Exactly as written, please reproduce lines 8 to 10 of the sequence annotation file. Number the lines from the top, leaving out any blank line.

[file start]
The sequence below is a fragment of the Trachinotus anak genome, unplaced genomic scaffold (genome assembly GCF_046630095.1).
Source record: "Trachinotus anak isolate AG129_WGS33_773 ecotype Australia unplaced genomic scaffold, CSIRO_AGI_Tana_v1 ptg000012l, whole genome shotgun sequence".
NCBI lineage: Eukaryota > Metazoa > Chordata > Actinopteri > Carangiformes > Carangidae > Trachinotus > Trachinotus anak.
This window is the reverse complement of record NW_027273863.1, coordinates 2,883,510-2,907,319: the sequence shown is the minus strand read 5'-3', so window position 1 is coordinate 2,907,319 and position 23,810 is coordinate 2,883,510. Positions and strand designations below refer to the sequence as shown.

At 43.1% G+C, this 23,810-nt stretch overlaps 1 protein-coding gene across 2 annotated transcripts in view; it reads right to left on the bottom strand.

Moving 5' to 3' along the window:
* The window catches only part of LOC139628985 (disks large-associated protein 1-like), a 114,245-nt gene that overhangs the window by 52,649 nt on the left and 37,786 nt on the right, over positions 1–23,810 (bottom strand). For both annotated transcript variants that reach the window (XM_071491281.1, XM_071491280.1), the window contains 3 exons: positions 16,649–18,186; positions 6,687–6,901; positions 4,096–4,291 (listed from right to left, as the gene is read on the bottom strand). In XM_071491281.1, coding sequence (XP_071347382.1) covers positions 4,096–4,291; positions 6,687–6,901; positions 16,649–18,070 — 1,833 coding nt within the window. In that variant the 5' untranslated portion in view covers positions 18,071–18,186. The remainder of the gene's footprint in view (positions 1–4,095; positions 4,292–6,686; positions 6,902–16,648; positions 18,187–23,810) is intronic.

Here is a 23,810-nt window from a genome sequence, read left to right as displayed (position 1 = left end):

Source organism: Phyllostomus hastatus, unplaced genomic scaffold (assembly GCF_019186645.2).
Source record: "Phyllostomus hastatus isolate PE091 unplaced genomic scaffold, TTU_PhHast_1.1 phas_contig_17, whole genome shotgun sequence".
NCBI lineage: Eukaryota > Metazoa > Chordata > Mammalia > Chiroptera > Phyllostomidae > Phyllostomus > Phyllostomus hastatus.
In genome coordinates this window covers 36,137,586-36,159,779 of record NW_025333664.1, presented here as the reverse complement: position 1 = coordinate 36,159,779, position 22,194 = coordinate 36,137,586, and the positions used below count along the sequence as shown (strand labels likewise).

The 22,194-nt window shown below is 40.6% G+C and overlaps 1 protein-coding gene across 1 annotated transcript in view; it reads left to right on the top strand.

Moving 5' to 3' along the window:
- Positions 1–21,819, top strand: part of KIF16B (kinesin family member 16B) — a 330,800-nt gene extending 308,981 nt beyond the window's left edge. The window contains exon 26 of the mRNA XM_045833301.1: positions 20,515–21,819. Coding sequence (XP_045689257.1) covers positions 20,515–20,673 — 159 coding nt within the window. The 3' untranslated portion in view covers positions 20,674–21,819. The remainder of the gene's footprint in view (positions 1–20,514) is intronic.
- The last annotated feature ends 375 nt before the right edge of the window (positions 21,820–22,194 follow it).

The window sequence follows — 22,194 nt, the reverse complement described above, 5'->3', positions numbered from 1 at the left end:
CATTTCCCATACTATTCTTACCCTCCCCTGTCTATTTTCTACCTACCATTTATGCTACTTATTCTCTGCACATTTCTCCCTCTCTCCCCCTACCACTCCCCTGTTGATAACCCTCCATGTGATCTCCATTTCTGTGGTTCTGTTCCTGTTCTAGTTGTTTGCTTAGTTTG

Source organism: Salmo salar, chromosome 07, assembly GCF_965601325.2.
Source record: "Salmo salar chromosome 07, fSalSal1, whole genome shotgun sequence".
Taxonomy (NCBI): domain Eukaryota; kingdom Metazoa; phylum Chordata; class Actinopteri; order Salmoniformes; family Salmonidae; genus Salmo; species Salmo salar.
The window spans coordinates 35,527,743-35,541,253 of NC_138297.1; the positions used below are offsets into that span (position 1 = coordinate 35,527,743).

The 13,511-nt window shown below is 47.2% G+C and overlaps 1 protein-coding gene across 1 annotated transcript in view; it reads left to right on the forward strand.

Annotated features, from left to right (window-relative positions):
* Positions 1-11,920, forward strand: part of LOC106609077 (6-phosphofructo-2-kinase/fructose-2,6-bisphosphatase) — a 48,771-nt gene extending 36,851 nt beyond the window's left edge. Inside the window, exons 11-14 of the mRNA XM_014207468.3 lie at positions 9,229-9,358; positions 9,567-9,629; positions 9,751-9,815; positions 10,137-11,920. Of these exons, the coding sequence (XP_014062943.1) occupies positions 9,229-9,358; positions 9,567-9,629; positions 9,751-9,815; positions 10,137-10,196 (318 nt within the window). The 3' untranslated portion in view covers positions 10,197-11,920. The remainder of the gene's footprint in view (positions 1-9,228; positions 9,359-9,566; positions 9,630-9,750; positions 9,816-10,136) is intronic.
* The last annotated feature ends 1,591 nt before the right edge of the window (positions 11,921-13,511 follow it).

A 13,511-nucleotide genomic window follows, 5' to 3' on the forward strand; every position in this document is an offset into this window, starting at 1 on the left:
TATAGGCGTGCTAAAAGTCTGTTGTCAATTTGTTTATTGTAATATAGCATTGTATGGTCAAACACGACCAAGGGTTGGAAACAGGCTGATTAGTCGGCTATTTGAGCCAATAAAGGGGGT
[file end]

Here is a 23,810-nt window from a genome sequence, read left to right as displayed (position 1 = left end):

Source organism: Phyllostomus hastatus, unplaced genomic scaffold (assembly GCF_019186645.2).
Source record: "Phyllostomus hastatus isolate PE091 unplaced genomic scaffold, TTU_PhHast_1.1 phas_contig_17, whole genome shotgun sequence".